Nice to meet you!

hugs,

Milly

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SaraAW

Welcome Michelle!  I think you’ll find lots of folks here that share in at least a part of your story.
 

I am out to my docs, therapist, the folks here and my wife. I can tell you they all went well, except with my wife. Things are getting better with lots of therapy for me and long conversations with my wife. She definitely still feels betrayed that I kept this from her. I came out to her a few months ago and about a year prior to myself. Looking back at my life now, I can see there were some signs that I chose to ignore, but can see them for what they were now. My wife likes to focus on this as  me marrying her knowing I was trans, even though my self revelation didn’t happen until almost 10 years after our marriage. All I can say is be prepared to go through lots of ups and downs, many tough conversations and some sob feats. although, lots of folks have come out to SOs with very little issue.
 

Having a therapist is key for me, I wish my wife would leverage one, but she’s not ready to admit she needs one and not just for this issue. It’s great you’ve got one to help and to listen. Hopefully you click, if not don’t be afraid to find another. 
 

it’s good to be prepared for the worst with the family, but you may be surprised at who chooses to accept you for you. I know a few folks who have been pleasantly surprised. My wife and I are both not yet ready for me to come out to more folks, me for fear of losing the small social circle I do have and my wife I think for shame and not still fully accepting me. 
 

Thanks for sharing your introduction. 

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ShawnaLeigh
1 hour ago, SaraAW said:

Having a therapist is key for me, I wish my wife would leverage one, but she’s not ready to admit she needs one

This is my experience too.  MY GT has been wonderful and has taught me so much about myself and who I am inside.  He is helping be that women on the outside too.   My wife is accepting and very supportive but will not cross a line to be in a lesbian marriage.  I've gone around and round with her that it does not make her lesbian but she will not listen.  Deep down I believe she fears what others will think or say.

 

1 hour ago, SaraAW said:

it’s good to be prepared for the worst with the family, but you may be surprised at who chooses to accept you for you. I know a few folks who have been pleasantly surprised.

I may be one that Sara is talking about.  I had tremendous fear and anxiety about coming out.  Every person was a mountain to climb.  To date of all the people I have come out to only my mothers is not accepting it and I have a brother who I just told a few days ago who is having a hard time.  Though I feel he will be ok after a while.  The rest, some 40 people now, have been extremely accepting and supportive to my utter amazment.  To include the four big burly lumberjack type male friends of mine.  Those guys blew me away with being accepting and encouraging.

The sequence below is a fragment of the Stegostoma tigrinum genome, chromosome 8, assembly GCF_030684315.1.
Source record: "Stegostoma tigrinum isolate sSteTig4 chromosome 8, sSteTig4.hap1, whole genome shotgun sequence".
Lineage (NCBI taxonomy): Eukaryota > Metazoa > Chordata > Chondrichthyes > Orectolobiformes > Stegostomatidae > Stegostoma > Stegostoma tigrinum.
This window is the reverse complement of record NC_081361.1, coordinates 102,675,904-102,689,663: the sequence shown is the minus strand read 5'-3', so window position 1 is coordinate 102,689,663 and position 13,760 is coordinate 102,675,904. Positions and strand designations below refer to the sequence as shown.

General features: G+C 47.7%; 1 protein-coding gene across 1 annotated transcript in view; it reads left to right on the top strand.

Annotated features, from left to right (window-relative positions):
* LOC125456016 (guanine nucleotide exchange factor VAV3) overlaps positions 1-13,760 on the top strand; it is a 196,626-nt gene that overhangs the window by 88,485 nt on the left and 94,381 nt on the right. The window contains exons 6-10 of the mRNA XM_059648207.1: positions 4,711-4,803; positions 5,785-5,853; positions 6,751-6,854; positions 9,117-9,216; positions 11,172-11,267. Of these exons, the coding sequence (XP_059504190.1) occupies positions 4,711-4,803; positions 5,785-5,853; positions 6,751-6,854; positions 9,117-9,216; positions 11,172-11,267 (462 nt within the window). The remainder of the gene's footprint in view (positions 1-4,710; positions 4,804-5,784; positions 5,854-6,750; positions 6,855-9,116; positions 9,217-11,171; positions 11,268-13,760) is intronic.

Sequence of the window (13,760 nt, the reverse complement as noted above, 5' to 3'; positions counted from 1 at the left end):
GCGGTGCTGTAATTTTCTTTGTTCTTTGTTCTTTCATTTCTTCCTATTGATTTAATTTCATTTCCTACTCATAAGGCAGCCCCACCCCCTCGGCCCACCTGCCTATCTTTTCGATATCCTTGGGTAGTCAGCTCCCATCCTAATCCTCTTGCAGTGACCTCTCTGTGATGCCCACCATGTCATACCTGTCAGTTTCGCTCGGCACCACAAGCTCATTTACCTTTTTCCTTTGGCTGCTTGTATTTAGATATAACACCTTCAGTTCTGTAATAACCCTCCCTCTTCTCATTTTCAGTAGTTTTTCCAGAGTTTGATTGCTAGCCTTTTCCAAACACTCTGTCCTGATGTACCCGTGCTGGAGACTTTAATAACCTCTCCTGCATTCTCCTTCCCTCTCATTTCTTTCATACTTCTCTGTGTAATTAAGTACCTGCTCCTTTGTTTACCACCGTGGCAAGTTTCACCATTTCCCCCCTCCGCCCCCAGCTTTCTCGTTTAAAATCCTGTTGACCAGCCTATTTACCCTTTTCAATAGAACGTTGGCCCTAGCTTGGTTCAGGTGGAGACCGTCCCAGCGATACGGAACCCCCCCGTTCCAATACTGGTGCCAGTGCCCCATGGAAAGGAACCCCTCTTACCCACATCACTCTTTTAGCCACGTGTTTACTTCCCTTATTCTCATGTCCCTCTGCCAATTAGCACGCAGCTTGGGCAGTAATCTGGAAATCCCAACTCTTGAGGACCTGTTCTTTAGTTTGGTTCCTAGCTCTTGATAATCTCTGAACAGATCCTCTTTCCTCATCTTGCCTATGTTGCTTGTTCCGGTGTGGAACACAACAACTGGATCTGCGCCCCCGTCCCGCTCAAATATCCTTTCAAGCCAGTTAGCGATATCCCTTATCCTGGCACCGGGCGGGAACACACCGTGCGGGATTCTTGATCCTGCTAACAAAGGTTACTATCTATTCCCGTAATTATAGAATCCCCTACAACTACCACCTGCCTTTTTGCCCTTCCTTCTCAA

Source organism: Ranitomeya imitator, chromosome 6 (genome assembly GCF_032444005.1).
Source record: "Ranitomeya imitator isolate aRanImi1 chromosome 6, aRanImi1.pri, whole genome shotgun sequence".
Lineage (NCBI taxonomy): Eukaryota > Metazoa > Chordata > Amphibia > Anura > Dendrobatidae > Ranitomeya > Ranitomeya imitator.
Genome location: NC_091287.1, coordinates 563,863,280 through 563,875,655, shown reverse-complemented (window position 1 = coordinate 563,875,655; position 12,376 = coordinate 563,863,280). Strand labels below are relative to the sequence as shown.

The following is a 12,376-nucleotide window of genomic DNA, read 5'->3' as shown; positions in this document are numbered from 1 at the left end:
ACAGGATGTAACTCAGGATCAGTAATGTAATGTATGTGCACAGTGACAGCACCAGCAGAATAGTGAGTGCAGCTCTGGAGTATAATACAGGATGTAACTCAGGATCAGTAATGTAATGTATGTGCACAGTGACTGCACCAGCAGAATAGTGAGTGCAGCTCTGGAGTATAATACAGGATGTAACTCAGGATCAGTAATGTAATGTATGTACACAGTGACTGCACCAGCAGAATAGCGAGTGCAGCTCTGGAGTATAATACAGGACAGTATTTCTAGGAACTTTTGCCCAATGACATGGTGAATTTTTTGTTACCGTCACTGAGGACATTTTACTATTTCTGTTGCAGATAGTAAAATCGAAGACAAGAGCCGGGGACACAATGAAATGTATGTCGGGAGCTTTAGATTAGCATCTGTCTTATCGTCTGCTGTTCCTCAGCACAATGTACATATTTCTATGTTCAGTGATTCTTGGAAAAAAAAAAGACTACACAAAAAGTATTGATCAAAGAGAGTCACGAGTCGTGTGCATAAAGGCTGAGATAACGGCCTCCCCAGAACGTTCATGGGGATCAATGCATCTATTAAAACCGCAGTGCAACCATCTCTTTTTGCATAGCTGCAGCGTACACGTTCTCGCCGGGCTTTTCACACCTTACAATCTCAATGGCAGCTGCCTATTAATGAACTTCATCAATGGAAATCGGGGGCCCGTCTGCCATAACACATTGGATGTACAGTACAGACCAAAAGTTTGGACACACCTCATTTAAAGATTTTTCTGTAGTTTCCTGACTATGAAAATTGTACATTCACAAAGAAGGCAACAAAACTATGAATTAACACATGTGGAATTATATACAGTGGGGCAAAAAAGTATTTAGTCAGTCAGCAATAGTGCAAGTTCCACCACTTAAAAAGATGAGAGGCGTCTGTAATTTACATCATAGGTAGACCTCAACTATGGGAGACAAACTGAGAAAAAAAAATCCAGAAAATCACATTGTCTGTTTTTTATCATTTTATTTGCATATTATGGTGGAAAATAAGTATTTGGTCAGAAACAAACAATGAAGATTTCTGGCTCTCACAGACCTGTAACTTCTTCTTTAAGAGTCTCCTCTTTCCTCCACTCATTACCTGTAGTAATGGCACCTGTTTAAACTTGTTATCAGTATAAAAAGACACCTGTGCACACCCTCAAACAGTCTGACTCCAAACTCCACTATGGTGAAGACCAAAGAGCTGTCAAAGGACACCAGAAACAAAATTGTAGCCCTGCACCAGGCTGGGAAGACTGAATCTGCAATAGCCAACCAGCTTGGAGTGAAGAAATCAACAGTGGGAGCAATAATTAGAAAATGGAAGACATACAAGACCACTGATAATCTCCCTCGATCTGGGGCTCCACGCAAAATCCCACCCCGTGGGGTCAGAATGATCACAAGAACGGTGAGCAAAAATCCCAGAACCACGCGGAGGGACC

The point is you can think and worry yourself to death wondering who will say what or how they will react.  Only after you tell them will you know.  Even then it may take time for some.  Others are immediate.

Good Luck!

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Timber Wolf

Hi Michelle,

Welcome to Transpulse. I'm glad you're here!

 

A great many of us, myself included, fought our true selves tooth and nail before acceptance of who we are. I lived a woodsman's life. You are definately not alone!

 

Lots of love and a big welcome hug, 

Timber Wolf 🐾

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Jani

Hello Michelle and welcome.  Remember when you start talking with your therapist that this is your personal journey and you only need to proceed as fast and far as necessary to bring you happiness.  If losing your family would be hard then possibly you could forge a path that did not entail telling them.  There are many people who live as they have while effectively managing their dysphoria.  Please enjoy the visit later this week and be open and frank as you can to ensure you get the most from the session.

 

Jani

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secondlook

Sara, a lot of what you said really resonates with me. There are so many signs from my life that shout that this is the right choice. I feel like once my wife gets over the initial shock of it, there's a good chance that she's going to see what I see, that this is something that was always going to happen and makes perfect sense. For instance, we've talked extensively over the years about how one of the things that bonded us was our shared passion for women's rights issues. Of course you don't have to be transgender to be a man who is passionate about women's rights, but on the other hand, I suppose it doesn't hurt, either!